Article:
MONDAY, FEBRUARY 20, 2023
The Furies discuss public schools: On the front page of today's New York Times, we find a report which starts by mentioning one teacher in one British school.
His students are being exposed to garbage. That said, is this the best way for a teacher to teach? We can't say the answer is clear:
BUBOLA AND KWAI (2/20/23): As the seventh graders settled into a lecture hall at a school near London, the topic at hand was not human rights, historical events or different religions. “Andrew Tate,” a teacher said, pointing to a photograph projected on the wall. “What do you know about this man?”
Some boys giggled at the mention of Mr. Tate, a social media influencer famed for his misogynistic comments. One boy said he liked him because “he has a strong masculinity,” fast cars and a fit body. The teacher projected some of Mr. Tate’s claims, among them that women who are raped should bear some responsibility. A few boys agreed.
“He is wrong,” said the teacher, Jake White. “That is a load of rubbish.”
In schools across Britain, educators are mobilizing to fight back against Mr. Tate’s messages...Mr. Tate gained a following of millions with videos glorifying wealth and a particularly virulent brand of male chauvinism, before being barred last summer from many mainstream social media sites.
Assuming the accuracy of the reporting, it's sad to think that seventh grade boys living near London are being exposed to such garbage.
That said, will their teacher's approach be helpful? Is there any good way to respond to such garbage? We can't say the answer is clear.
In the Letters section of today's New York Times, four letters appear beneath this heading: "What’s the Best Way to Teach Reading?"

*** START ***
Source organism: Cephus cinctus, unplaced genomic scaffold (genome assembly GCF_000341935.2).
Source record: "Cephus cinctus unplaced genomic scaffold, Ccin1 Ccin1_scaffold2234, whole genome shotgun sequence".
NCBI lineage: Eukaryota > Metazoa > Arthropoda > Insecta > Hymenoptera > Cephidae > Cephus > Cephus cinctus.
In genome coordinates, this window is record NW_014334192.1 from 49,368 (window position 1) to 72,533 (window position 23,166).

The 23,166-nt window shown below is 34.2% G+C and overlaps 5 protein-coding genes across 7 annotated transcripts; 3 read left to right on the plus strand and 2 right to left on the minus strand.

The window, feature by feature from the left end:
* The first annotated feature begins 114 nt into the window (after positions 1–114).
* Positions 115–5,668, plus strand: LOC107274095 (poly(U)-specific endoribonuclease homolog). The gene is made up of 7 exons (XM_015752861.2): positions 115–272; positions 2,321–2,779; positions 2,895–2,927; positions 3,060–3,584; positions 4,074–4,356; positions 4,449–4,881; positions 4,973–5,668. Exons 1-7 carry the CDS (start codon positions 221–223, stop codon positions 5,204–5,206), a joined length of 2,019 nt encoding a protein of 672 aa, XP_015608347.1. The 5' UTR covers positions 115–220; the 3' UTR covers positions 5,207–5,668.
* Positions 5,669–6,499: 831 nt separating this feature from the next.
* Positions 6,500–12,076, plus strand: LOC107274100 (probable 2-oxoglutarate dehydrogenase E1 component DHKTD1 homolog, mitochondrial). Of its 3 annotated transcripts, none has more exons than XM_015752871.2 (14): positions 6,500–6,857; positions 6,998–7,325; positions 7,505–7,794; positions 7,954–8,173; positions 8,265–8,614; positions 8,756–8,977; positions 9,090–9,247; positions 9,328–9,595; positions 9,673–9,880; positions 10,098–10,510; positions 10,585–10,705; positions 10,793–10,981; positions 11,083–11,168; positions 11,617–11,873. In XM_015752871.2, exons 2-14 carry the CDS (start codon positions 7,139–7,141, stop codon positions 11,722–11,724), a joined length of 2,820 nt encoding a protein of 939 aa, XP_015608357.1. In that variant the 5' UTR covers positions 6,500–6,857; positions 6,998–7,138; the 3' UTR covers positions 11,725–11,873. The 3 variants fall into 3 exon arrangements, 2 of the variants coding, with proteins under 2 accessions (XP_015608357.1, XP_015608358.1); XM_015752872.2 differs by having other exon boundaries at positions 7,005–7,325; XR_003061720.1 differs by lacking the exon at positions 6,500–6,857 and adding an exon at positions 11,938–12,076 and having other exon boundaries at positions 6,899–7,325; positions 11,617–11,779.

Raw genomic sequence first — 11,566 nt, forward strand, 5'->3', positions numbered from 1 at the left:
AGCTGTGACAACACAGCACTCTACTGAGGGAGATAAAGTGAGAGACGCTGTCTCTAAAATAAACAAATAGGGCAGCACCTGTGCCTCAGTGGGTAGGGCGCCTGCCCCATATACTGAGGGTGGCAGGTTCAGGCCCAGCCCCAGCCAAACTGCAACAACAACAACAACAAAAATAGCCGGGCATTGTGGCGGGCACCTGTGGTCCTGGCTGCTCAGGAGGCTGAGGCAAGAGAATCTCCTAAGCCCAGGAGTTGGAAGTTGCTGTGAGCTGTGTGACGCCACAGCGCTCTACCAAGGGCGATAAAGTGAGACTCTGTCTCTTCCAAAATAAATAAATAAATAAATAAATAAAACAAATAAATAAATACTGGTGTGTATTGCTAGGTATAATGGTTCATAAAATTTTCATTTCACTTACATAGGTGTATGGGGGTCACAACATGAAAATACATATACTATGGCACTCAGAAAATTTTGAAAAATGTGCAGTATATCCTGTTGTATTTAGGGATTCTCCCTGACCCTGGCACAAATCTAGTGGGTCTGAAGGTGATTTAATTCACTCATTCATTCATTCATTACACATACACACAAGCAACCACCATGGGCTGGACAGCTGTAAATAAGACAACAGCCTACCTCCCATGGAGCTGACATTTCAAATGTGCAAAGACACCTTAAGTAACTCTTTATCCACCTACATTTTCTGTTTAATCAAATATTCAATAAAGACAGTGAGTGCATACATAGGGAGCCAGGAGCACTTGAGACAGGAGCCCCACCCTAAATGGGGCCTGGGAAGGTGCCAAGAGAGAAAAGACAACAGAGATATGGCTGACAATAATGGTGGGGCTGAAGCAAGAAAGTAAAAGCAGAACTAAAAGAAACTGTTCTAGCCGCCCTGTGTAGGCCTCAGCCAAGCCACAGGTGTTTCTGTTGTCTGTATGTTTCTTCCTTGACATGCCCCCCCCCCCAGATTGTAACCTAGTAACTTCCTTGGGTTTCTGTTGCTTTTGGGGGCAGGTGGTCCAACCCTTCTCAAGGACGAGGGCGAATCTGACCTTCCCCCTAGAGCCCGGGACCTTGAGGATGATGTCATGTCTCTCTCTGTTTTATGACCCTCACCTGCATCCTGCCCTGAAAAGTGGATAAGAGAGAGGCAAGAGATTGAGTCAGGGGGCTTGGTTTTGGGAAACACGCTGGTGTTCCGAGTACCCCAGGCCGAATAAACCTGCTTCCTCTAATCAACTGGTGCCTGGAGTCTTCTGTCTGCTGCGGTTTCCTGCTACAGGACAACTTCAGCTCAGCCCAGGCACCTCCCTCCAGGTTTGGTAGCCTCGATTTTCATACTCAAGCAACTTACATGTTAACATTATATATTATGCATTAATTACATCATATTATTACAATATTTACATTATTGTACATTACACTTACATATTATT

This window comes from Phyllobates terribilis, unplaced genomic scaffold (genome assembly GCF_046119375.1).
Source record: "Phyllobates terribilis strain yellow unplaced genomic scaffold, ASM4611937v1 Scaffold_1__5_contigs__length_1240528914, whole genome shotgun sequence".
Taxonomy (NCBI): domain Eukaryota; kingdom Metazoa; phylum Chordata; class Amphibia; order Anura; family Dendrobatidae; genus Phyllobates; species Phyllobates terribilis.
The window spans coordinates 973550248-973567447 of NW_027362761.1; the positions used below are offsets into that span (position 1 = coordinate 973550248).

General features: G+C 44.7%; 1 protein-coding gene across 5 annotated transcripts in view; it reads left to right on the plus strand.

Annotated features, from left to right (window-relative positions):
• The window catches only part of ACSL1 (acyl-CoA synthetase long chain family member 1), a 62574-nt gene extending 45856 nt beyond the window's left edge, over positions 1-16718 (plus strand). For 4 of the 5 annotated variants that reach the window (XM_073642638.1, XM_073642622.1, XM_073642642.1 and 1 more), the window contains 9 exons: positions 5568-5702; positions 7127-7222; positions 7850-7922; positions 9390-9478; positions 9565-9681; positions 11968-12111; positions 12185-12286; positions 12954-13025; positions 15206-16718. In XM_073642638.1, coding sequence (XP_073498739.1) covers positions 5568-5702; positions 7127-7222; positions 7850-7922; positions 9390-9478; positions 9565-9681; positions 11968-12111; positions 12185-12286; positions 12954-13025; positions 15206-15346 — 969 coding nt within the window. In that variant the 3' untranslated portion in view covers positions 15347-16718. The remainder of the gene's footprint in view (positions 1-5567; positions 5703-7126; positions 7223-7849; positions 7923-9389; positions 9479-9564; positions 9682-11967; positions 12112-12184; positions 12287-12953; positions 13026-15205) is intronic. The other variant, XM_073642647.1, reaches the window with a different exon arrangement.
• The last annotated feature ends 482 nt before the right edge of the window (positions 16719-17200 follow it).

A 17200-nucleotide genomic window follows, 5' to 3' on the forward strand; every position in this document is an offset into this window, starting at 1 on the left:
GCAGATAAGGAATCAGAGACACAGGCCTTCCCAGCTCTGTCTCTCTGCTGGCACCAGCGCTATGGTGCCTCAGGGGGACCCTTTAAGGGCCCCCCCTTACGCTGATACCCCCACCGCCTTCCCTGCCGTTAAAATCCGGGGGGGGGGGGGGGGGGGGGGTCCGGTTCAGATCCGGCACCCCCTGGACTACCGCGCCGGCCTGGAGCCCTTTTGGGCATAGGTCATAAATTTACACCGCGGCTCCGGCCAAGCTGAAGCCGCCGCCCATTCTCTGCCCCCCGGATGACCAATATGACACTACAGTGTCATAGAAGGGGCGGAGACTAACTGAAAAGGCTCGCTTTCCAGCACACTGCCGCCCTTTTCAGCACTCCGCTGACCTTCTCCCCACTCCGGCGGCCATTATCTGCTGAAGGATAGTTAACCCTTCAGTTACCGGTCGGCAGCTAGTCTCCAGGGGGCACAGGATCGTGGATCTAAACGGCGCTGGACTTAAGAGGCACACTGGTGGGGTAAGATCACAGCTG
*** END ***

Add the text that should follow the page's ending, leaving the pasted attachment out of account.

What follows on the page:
The first letter strikes us as technically accurate, though perhaps a bit dogmatic. That said, also this:
Almost surely, there is no single "best way" to teach reading. But given the fact that reading is in part a culture, we would say that the third letter makes an excellent point:
LETTER TO THE NEW YORK TIMES (2/20/23): Experts grapple with phonics and “effective reading instruction,” but the best way to encourage kids to read is to read to them. It’s a win-win when parents, grandparents or caregivers snuggle up with a child and turn the pages of board books or picture books or alphabet books or singalongs at whatever pace the toddler prefers.
“Goodnight Moon,” “Brown Bear, Brown Bear, What Do You See?” and “Chicka Chicka Boom Boom”—I loved reading these classics to my daughters, and I love reading them now to my grandsons.
Librarians can help you pick out ideal age-appropriate books—our tax dollars at work. Going to a baby shower or birthday party? A bookseller can help you select something perfect that will outlast bibs or clothes. Books are gifts that children can open again and again.
In short, if we want our kids to read, let’s read with them, and make it joyful. And let them see you reading too.
Reading is, in part, a culture. There's no single way to teach reading in schools, but that letter makes an excellent point about the way reading can be passed on in the home if appropriate conditions prevail.
There's no perfect way to teach values. There isn't even a perfect way to teach reading! And as if that wasn't enough uncertainty, now we're involved in a great civil war, testing the way American history, or major parts of American history, can best be taught in the public schools.
When you turn to a daily newspaper—when you subject yourself to "cable news"—you may find that you're meeting on a great battlefield of that war.
We refer, of course, to the current discussion, or pseudo-discussion, about the way important parts of American history will be presented in a new Advanced Placement high school course in African-American studies.
More specifically, we refer to the discussion about the way such history will be taught to the higher-performing kids who qualify for the course, with the rest of our public school kids once again being left behind.